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Tuesday, July 23, 2013

The Judge Made Them Do It With Zimmerman, Alexander and CeCe

When we look at the puzzling and disturbing series of recent court decisions, it is tempting to focus on the jury and the possible errors or even biases they might have had. It is tempting because it is the jury that touches the case last. The judge is only following the jury's vote when he/she reads the verdict. However, it is not just the judge's instructions that the jury must follow in reaching a verdict, it is the judge who limits which can be used by the defense and what evidence is allowed in the courtroom.

As the Miami Herald pointed out, Zimmerman's conviction was unlikely because the only eyewitness who could contest Zimmerman's account, Trayvon Martin, was dead (click here for the article). We had no chance to hear the other side regarding who started the altercation and whether Martin had a legitimate reason to feel threatened. We do know that the judge in the case had no problem with Zimmerman's lawyers using the "Stand Your Ground" option though Zimmerman carried a gun into a potentially confrontational setting.

Now compare Zimmerman's case with that of Marissa Alexander who was convicted and sentenced to 20 years in jail for firing a disputed warning shot to fend off an allegedly abusive husband during an argument. The judge prohibited Alexander's lawyer from using the "Stand Your Ground" defense because Alexander, in the judge's opinion, could have fled the house where she was living rather than return from the garage with a gun. We should note that Alexander claimed that the door exiting the garage could not opened but this could not be proved. Here, we can think of what happened to Alexander in this way, if you feel threatened by someone who has entered your house, you are legally obligated to leave the place where you stay to be secure in order to avoid defending yourself. Alexander was convicted on 3 counts of aggravated assault with a firearm and was sentenced to 20 years. She was convicted because the prosecution persuaded the jury and the judge into believing that Alexander fired the shot in anger in order to kill rather than out of fear.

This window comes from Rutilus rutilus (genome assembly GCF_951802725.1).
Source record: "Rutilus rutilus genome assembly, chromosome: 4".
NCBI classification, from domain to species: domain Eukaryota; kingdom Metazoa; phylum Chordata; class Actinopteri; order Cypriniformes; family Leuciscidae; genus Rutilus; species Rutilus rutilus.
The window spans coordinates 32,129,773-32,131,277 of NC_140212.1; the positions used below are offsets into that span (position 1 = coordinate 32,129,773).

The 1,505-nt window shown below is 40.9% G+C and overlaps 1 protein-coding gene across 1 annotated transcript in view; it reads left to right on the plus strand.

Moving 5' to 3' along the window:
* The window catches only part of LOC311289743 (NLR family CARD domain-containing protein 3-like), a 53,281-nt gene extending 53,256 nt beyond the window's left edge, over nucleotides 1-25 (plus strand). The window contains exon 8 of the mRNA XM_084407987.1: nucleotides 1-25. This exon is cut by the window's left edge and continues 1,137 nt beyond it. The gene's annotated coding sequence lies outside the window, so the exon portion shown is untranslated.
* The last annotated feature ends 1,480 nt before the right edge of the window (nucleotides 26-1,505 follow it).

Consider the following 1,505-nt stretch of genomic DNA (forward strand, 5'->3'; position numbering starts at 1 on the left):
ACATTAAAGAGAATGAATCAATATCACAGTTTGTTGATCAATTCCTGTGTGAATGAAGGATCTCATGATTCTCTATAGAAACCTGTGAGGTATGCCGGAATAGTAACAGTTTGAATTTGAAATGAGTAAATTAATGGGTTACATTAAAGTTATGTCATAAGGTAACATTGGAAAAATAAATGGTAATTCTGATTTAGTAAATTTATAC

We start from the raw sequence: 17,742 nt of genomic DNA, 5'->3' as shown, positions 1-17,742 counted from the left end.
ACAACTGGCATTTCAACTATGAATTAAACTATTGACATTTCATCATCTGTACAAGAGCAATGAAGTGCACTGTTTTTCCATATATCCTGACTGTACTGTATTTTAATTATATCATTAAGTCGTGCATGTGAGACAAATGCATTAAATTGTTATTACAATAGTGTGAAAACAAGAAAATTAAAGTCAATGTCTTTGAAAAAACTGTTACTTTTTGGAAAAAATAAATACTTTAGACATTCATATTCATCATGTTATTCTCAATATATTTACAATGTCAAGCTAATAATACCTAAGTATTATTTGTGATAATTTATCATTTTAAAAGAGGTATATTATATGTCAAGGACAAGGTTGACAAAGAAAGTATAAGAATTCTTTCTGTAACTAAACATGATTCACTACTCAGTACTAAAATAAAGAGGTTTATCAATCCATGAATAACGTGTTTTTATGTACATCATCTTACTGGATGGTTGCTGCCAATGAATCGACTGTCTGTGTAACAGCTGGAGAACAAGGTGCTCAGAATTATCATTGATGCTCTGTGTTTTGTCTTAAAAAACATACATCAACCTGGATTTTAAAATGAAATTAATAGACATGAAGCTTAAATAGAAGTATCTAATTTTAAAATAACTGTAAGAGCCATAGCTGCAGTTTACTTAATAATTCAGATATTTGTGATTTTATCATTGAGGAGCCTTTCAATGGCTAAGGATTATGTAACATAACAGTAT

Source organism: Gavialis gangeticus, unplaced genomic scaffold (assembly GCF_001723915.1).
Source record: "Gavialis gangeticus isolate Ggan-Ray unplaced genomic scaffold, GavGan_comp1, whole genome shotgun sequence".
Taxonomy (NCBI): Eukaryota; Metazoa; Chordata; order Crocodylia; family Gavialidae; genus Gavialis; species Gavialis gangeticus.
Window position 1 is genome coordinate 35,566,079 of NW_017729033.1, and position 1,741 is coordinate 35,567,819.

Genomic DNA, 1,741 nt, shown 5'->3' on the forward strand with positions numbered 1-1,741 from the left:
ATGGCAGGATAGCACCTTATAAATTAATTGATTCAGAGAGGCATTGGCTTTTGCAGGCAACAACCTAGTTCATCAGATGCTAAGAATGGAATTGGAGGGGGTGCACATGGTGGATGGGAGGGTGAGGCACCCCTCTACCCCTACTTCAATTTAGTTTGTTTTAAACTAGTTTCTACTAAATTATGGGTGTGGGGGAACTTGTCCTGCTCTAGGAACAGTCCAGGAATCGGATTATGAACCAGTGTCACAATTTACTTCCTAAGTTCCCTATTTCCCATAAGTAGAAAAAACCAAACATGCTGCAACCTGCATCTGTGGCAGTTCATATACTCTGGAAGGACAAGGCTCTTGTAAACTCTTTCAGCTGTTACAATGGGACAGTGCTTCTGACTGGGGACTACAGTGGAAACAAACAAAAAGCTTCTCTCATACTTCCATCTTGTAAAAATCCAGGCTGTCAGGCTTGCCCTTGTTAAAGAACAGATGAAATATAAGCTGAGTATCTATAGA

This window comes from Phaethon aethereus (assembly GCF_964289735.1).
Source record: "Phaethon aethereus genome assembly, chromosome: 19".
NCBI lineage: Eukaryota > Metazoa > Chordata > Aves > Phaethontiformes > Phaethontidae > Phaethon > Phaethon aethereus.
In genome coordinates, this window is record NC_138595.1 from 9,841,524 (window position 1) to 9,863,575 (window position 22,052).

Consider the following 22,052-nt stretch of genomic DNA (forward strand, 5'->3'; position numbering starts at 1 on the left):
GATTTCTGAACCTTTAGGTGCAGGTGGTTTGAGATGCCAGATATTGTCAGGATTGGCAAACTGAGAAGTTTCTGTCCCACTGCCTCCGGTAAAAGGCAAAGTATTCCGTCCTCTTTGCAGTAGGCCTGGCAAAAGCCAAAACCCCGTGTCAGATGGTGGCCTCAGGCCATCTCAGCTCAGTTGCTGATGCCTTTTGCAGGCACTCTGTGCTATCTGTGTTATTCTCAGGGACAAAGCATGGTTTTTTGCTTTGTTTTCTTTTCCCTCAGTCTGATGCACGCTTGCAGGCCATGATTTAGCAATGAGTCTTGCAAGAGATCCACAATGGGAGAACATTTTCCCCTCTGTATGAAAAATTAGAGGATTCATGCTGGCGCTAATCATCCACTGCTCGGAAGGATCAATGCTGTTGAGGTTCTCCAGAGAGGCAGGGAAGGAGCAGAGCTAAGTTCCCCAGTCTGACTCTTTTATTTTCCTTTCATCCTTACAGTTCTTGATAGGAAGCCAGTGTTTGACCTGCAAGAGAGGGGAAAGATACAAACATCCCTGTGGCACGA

Of course there are some other complications here. Alexander was cited for domestic abuse later on at her husband's house. This incident might have sold the jury on believing that she fired the gun in anger rather than out of fear. But, again, why should a person be legally compelled to hit the streets during a threatening situation when our homes should be considered a safe place?

We could also consider the judge's actions in the case of CeCe McDonald, a Black man who has been undergoing a chemical transgendering process. McDonald accepted a plea bargain in the stabbing death of Dean Schmitz. On June 5th, 2011, McDonald and some friends were involved in an argument in a group of people that resulted in hate speech and then violence.  McDonald was struck in the face and Schmitz was fatally stabbed. And though this case had complications, such as McDonald's changing testimony over who actually stabbed Schmitz, the real concern was over the evidence that the judge prohibited from the hearing. The forbidden evidence included, Schmitz's swastika tatoo (deemed irrelevant because McDonald was unable to see it), Schmitz's record of violence, and questions to an expert witness regarding the rate of crimes being committed against transgendered people which could have proved that McDonald was experiencing fear more than rage (click here for an article). 

So here we see why when the accusation of racism comes into play regarding the Zimmerman case, we cannot be content with just examining Zimmerman himself. What we need to know is whether we have a systemic racism, that is a racism practiced by society's institutions--in this case, the courts. Though no broad statement can be made using a sample of 3 cases, these cases show that different standards can be used by judges possibly depending on the race of either the accused or the victim. And when we consider performances of the judges in these three cases, the incarceration rate of minorities, the race of those targeted by Stop And Frisk procedures, and race of those targeted by voter verification laws, we need to consider whether systemic racism is in play here rather than just personal problems exhibited by some troubled souls?